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Airman answers call to save life via marrow donation

  • Published
  • By Joe N. Wiggins
  • 311th Air Base Group Public Affairs
When most Airmen come into the Air Force, they know their service could include being called upon to do something that could save a life. However, one such Airman answered the call in a way that very few could.

Staff Sgt. Charles Newberry, a personnel specialist assigned to the 311th Air Base Group's Military Personnel Flight, volunteered in 2007 to register as a bone marrow donor. That decision recently saved the life of a military member's 2-year-old dependent.

While he doesn't know the name of the recipient, Sergeant Newberry will always know the decision he made before his recipient was even born made all the difference in the life of that young child.

"While I don't know his name, as soon as I heard who it was, and that he has a rare condition called aplastic anemia, I thought, 'Yeah, I'll gladly do what I can to help out the little guy,'" said Sergeant Newberry.

Aplastic anemia is a disease that causes bone marrow in the patient to not produce enough red and white blood cells or blood platelets. According to the Mayo Clinic, a bone marrow transplant can be the best and sometimes only effective treatment in severe cases.

When he became aware of what his donation could mean, Sergeant Newberry was eager to volunteer.

"I was surprised when I found out I was a match, but helping someone else's child was clearly something I wanted to do," he said. "My wife and mom were a little skeptical about the operation, but I think my enthusiasm won them over, and they were both supportive of my being a donor."

While Sergeant Newberry's enthusiasm to be a donor was crucial, his organization and supervisor were also behind his decision.

"I thought his volunteering was very admirable, and a great thing to be willing to do," said Capt. Troy Lane, commander of the 311 ABG MPF. "I was impressed with his excitement to do it."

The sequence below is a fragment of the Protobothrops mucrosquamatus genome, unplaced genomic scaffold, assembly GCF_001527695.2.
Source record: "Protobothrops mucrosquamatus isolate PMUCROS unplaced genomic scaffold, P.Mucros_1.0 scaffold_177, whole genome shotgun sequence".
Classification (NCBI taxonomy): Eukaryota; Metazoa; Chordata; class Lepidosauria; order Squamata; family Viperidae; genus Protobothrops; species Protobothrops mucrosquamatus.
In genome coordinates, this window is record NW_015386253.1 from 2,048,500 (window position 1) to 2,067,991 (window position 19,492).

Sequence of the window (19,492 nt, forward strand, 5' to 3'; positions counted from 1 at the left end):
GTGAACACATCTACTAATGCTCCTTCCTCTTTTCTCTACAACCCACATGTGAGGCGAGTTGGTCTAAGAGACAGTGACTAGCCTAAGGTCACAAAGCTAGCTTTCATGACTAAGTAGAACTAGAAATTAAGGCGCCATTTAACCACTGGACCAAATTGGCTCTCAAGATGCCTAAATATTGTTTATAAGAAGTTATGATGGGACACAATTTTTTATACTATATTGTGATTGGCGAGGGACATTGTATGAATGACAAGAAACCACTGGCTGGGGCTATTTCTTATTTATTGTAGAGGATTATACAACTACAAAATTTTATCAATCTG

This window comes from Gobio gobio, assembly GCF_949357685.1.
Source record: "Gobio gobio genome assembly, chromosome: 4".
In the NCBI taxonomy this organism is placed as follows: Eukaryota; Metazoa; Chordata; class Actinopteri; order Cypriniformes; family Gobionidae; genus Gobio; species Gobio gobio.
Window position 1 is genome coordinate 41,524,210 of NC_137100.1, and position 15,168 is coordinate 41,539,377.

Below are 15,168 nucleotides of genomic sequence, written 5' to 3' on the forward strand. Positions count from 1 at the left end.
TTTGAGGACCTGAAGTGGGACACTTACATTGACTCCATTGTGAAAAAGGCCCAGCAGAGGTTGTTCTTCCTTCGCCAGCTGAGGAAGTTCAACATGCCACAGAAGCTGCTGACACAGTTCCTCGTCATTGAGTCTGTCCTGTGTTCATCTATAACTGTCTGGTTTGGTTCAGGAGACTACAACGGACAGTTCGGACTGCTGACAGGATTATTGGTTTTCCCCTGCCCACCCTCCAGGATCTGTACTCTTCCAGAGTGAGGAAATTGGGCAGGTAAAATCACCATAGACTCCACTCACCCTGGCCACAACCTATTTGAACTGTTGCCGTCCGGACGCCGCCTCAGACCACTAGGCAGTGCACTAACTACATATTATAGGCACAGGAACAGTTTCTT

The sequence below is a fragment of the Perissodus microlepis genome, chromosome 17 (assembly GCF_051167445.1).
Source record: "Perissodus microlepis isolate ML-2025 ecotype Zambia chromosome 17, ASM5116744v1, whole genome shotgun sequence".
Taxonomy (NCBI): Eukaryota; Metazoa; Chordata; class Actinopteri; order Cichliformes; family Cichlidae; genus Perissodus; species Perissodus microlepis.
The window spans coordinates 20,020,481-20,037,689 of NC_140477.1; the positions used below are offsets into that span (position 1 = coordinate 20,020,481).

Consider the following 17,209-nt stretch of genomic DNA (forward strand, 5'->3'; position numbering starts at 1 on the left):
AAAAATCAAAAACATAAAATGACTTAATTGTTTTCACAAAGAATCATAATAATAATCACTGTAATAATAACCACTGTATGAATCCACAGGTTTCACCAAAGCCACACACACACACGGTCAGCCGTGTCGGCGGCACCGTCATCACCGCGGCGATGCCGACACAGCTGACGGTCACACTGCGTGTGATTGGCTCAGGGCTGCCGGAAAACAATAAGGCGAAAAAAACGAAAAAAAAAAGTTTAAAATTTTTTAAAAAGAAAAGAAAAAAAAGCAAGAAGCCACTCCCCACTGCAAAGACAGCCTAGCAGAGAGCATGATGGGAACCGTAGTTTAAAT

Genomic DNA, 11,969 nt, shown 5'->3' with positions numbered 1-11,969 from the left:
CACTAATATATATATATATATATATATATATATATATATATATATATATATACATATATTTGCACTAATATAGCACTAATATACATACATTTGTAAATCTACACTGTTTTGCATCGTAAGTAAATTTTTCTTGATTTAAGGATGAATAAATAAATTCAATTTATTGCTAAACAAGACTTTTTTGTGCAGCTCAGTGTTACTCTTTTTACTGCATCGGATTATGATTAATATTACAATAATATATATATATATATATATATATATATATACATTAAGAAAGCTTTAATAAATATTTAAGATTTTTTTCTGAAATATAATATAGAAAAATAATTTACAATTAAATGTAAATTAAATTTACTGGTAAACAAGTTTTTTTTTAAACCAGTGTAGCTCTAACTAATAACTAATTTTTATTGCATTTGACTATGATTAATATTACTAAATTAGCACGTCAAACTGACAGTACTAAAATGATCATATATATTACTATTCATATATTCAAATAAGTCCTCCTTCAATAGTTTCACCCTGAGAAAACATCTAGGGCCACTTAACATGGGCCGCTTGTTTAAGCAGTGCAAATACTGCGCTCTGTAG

While explaining the procedure, Sergeant Newberry was quick to point out it wasn't very painful or lengthy.

"The surgeons removed the marrow from my lower back after the first day of tests and screening at the hospital in Georgetown," he explained. "I was up and walking around the next day and only had to wear some small bandages for about a week."

In addition to his family supporting him, Sergeant Newberry also pointed out the military community was very supportive.

"In addition to being given time off from my duty location, DOD sponsored my flight and expenses. I went through a process of questions and phone interviews before leaving for the trip. But once everything was approved, there was no cost involved for me or my family."

Sergeant Newberry is now one of only about 500 service members that are matched to a patient and donate bone marrow each year. About 600,000 service members have registered as marrow donors as part of the C.W. Bill Young Department of Defense Marrow Donor Program.

Volunteers like Sergeant Newberry are critical for many patients awaiting a match. According to the National Marrow Donor Program, about 70 percent of those needing a transplant do not have a matching donor in their family. Usually used to fight leukemia and lymphoma, often a bone marrow donation is a last chance at beating a potentially fatal disease.

More than 10,000 patients each year are diagnosed with these life-threatening diseases. A patient's doctor can contact the program's database of 8 million potential donors in the U.S., and another 5 million potential donors in international registries.

The C.W. Bill Young Department of Defense Marrow Donor Center is located in Rockville, Md., and is charged with supporting DOD bone marrow volunteers. It is one of 79 donor centers that work with the National Marrow Donor Program.

Established by Congress in 1990, the DoD program is open to any military member or civilian and their dependents, Coast Guard, National Guard and Reservists in good health between the ages of 18 and 60.

Interested volunteers can get more information at one of the following Web sites: and